In my teens, before I met my girlfriend, Helen, I had a girlfriend called Claire. At one point, Claire did work experience for Sony Records. She sent me vinyl copies of The Real People’s debut album, along with Rain’s album, another Liverpool band. I never really got into Rain, but I did gradually become a fan of The Real People. But it was a massive mistake telling Claire that I wasn’t that taken by these records, being on a major label etc. A couple of years later, I hitched down to visit Claire and there was a hand drawn painting of the cover of Rain’s album on the wall.
Now from The Real People’s point of view: they have a great big, understandable chip on their shoulders. A band called Oasis basically ripped them off. Basically, this Manchester band went to Liverpool, used The Real People’s studio to record, borrowed all the Real People’s ideas, fucked off back to Manchester, met Alan McGee via Glasgow, and made a mint. I hardly need to point out the ridiculous irony of these Manc cunts going to Liverpool and stealing from them. That’s literally what happened.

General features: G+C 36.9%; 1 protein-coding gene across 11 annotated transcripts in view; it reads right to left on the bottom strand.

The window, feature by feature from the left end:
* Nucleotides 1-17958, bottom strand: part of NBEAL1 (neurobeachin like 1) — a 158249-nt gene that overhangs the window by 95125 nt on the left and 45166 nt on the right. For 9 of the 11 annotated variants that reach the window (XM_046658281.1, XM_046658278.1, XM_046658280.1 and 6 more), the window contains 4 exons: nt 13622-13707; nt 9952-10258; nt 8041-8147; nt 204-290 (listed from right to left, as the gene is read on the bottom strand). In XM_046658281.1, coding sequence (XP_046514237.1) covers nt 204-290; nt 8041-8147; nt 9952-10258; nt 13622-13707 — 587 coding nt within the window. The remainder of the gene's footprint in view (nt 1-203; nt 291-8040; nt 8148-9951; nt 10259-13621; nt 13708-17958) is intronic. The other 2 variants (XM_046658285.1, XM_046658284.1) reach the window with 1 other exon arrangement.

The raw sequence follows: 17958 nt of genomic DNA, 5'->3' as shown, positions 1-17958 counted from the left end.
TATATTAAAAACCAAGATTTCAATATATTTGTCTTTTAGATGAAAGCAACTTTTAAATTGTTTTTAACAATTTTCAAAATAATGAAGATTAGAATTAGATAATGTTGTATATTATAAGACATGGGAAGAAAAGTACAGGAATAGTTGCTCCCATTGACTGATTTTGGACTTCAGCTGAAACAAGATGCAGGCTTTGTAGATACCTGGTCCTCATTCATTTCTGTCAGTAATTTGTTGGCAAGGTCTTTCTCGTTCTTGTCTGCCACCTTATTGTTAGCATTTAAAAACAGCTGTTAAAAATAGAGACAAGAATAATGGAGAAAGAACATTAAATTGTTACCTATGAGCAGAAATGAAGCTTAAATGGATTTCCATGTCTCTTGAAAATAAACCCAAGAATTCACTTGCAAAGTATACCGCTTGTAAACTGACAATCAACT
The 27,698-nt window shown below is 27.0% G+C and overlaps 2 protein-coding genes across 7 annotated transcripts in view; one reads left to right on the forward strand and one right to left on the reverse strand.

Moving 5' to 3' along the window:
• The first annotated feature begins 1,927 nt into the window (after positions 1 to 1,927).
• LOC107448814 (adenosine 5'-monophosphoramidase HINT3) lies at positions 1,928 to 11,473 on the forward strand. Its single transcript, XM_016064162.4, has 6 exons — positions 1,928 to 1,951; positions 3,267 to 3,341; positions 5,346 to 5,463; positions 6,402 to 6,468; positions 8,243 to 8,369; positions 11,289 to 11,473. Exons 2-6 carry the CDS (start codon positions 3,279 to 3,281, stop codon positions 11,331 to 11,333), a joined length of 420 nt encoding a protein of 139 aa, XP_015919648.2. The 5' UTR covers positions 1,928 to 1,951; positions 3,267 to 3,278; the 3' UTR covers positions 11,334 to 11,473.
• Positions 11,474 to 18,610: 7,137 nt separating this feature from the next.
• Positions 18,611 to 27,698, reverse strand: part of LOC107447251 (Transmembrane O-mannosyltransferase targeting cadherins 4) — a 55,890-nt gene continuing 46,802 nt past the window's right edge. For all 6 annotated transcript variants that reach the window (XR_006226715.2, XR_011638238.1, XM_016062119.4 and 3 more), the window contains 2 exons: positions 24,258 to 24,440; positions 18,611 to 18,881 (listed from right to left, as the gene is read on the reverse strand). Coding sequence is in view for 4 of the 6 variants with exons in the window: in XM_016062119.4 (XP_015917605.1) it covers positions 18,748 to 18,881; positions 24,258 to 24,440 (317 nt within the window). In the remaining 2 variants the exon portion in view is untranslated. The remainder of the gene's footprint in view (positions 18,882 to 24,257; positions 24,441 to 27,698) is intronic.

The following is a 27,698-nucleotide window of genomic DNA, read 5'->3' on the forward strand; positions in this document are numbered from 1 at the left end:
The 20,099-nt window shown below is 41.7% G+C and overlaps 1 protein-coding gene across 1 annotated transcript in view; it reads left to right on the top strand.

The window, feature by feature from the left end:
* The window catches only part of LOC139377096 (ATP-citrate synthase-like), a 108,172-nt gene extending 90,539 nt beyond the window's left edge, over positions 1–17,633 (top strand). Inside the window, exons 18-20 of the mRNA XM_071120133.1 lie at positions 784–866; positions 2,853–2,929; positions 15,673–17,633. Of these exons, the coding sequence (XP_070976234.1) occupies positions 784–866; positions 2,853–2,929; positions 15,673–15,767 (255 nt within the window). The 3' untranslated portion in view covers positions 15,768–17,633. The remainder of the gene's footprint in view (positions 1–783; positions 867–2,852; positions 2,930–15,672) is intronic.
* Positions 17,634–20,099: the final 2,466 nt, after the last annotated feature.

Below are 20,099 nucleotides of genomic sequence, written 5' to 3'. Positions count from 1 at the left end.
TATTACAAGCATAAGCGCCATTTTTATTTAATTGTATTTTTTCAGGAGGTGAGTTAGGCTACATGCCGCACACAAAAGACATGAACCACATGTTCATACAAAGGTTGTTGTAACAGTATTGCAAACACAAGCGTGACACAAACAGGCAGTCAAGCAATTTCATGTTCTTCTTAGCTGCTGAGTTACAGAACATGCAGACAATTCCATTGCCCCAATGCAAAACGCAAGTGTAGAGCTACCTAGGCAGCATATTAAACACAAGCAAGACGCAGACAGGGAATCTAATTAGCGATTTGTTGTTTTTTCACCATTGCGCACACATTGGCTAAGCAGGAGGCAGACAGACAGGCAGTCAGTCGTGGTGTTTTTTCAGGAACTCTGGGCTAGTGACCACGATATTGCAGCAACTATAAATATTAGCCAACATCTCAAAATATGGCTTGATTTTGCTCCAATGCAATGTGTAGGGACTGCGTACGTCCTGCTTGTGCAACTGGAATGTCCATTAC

There was a guy in the crowd who had a bootleg vinyl copy of the legendary rip-off Oasis demo. He said he’d bought it in Camden. Good luck getting that signed, I told him. I burned my copy of Oasis’ debut album, I told him. But not for the reasons you might think – it was just because Oasis said they were going to be bigger than The Stone Roses.
I think what you have to bear in mind is that even every band in Manchester, however diverse they might be, will probably still admit that they borrowed from The Beatles. I would even include The Smiths and New Order in that. It is practically impossible for any band worth anything to say that they don’t have a Beatles link. Anthony Wilson would almost certainly say that New Order had their roots in The Beatles. If The Real People have taken one thing from The White Album, it’s the word windowpane.